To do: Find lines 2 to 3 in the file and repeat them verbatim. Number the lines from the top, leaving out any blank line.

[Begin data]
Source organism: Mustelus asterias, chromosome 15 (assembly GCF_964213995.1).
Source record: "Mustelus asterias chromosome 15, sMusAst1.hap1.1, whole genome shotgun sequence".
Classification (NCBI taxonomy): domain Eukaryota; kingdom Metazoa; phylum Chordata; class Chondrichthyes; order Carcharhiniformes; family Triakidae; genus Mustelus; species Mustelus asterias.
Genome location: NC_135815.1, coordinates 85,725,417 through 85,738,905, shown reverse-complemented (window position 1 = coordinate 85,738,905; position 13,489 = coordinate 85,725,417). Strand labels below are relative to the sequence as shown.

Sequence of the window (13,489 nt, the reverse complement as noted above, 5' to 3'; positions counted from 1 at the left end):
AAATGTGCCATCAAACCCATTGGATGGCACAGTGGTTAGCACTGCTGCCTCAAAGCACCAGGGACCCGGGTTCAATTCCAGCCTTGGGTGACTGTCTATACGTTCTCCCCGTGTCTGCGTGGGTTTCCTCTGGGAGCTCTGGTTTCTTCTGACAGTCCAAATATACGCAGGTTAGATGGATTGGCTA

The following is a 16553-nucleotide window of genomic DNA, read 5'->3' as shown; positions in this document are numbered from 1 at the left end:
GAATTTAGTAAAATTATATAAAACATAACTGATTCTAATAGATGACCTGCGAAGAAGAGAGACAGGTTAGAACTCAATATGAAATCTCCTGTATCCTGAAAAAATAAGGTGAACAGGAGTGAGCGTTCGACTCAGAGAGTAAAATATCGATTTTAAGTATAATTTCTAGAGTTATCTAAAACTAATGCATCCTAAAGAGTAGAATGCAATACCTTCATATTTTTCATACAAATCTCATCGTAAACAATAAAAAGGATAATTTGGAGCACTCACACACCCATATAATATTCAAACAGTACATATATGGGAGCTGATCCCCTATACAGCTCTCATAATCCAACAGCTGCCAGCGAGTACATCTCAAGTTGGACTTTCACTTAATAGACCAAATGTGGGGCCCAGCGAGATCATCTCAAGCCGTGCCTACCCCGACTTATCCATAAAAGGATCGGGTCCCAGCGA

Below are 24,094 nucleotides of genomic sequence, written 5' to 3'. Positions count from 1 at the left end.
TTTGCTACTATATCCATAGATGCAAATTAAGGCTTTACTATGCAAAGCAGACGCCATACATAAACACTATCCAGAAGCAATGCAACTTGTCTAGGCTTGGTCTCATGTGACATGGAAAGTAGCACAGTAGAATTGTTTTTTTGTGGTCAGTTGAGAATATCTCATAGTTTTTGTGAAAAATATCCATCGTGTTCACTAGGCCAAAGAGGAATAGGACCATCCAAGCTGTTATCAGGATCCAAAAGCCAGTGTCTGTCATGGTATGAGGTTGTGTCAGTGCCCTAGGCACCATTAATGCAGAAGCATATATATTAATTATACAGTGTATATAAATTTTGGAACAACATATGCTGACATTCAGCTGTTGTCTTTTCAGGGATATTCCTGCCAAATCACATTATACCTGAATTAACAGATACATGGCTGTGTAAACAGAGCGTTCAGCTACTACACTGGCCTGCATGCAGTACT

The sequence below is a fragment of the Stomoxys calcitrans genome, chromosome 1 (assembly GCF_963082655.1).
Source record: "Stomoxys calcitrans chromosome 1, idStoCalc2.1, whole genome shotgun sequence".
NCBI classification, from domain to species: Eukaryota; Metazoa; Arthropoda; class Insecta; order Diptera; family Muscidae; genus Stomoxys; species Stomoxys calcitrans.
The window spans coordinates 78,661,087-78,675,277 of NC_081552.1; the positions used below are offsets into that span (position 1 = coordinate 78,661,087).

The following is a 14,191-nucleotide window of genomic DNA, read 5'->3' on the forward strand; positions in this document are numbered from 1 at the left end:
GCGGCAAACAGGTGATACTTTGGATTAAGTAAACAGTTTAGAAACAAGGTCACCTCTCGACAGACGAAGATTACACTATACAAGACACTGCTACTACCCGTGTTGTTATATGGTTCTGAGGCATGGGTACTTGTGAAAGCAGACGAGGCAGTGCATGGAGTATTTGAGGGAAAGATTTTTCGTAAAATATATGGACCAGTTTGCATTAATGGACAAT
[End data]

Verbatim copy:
Source record: "Mustelus asterias chromosome 15, sMusAst1.hap1.1, whole genome shotgun sequence".
Classification (NCBI taxonomy): domain Eukaryota; kingdom Metazoa; phylum Chordata; class Chondrichthyes; order Carcharhiniformes; family Triakidae; genus Mustelus; species Mustelus asterias.